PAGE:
Wednesday, December 1, 2010

Corregidor's Number One female explorer

This past weekend, Julia Holz stopped at our house one afternoon to ask us about the conditions of some of the longer trails. After talking to her for a few minutes, we came to realize that Julia quite possibly knows the out-of-the-way trails of Corregidor better than any other woman in the world. She says that she has been to the island about 100 times, and is almost always off the beaten path. Julia had just walked from Battery Smith to Battery Way, and told us that along the way she had lost her snipping shears. We have found that in many instances shears are more effective, easier to carry, and definitely safer, than bolos for clearing paths along known trails. She had mentioned her lost shears to the island staffer at Battery Way, hoping that he might have time to back-trace her route and find the shears. We made plans to meet the next morning to walk to a couple tunnels and the command post, all near Battery Wheeler.

Julia’s plans changed a little overnight, after she decided to do the sunrise activities led by the Corregidor Inn staff. When she arrived at our house, she asked what we thought about retracing her trek from the previous day to look for the shears. Since we had intended to walk that trail soon in any case, we gladly accompanied Julia. We walked from our house to Battery Way, then began the long descent from there to the fork which leads to Smith in one direction and James Ravine in the other. We were glad to find that the trail is in pretty good shape, although there are a few trees which block the trail as a result of recent typhoons. When we got to the fork, we continued on towards Smith. Julia had only been using the shears when absolutely necessary, and it had fallen through a hole in her plastic bag.

As Julia began thinking we must be beyond the point where the shears had dropped, we came to a rattan patch that she had apparently pushed aside with her hiking stick the previous day. About 20 feet beyond it Marcia spotted the shears lying smack dab in the middle of the trail. If Julia had only decided to cut through that rattan patch she would have missed her shears and gone back for them. In any case, she was thrilled to recover them.

We then had three choices for our return. The longest was to go on to Smith. We decided to turn around and to try the path to James Ravine instead of going back to Battery Way. We were glad we did. We discovered that this trail is in good shape except for two things: wherever bamboo is growing it is reclaiming the trail, and a rockslide has buried one short section, requiring careful navigation through the rocks to avoid falling or sliding down the hill. But after that it was fine, and we finished by climbing out of James Ravine and taking the old road back to our house. Julia joined us at Mac’s CafĂ© to rest while we had lunch before her return to Manila.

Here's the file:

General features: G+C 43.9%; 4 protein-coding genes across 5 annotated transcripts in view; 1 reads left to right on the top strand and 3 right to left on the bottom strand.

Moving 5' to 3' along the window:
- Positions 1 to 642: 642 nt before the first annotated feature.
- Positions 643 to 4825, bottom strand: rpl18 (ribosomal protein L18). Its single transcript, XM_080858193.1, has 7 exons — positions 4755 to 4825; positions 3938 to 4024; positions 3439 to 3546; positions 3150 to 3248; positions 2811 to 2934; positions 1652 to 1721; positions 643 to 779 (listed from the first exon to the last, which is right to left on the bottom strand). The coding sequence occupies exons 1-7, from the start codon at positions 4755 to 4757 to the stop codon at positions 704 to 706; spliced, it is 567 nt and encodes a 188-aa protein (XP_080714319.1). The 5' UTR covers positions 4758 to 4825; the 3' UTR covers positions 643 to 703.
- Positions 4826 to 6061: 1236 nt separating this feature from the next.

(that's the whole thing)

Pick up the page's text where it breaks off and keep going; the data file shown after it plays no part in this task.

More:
On Tuesday we went to the Corregidor Inn to meet Lynn LaFever for the third year in a row. As we reported in our newsletters the past two Decembers, Lynn comes every year to bring Christmas presents to the children – and now, grandchildren – of island workers. We arrived during the distribution of gifts and were unprepared to take pictures, so we made do with a cell phone camera. We apologize for the poor picture quality. In one of the photos you can see Bing, one of the hotel waiters, receiving gifts for his children from Lynn. On another, you can see Lynn with Vicky.

Vicky was the last elementary school teacher on the island. She came straight from college to teaching here. Corregidor was the very first place that an American school was established in the Philippines, shortly after Admiral George Dewey won the Battle of Manila Bay in 1898. When Vicky started the school in 1985 most of the children here had no schooling. So she was teaching 6 to 12-year-olds their first lessons in a literal “one room school house.” Vicky says that at first it was very difficult. The older children were mostly undisciplined and knew absolutely nothing about most of the subject matters. Initially classes were held in the old Corregidor Inn, then moved to the recreation building at Bottomside, then to a very small building at the stockade level (which is between Bottomside and Middleside) and finally to a larger building nearby, which most recently was operated as the “Sea Calm Inn.”

Beginning in 1997, a second teacher was hired for grades 1-3, and Vicky continued teaching grades 4-6. In 2002 an executive decision was made to close the school, and the order went out that all school-age children must attend mainland schools. The children were completing sixth-grade educations on the island, but very few had gone on to graduate from high school. So to this day, island workers with children must have them enrolled in school, which is hard on the families but absolutely essential to the children’s future prospects. Vicky says that several of her students did very well at schools on the mainland, and we know that some have gone on to college. Our helper, Roy, was one of her students and is a high school graduate. Vicky remains on the island, working as an administrative secretary for the Corregidor Foundation, Inc.

With sadness we bid adieu to the men of Unicorn Security who have served well on Corregidor for the past eight years. Their commander, Dion Montenegro, always has the most wonderful smile. The new contract has been awarded to Ground Zero Security, and we trust that they will become friends as well. Dion and the other guards will be missed. Good luck to the Unicorn guys in the future.

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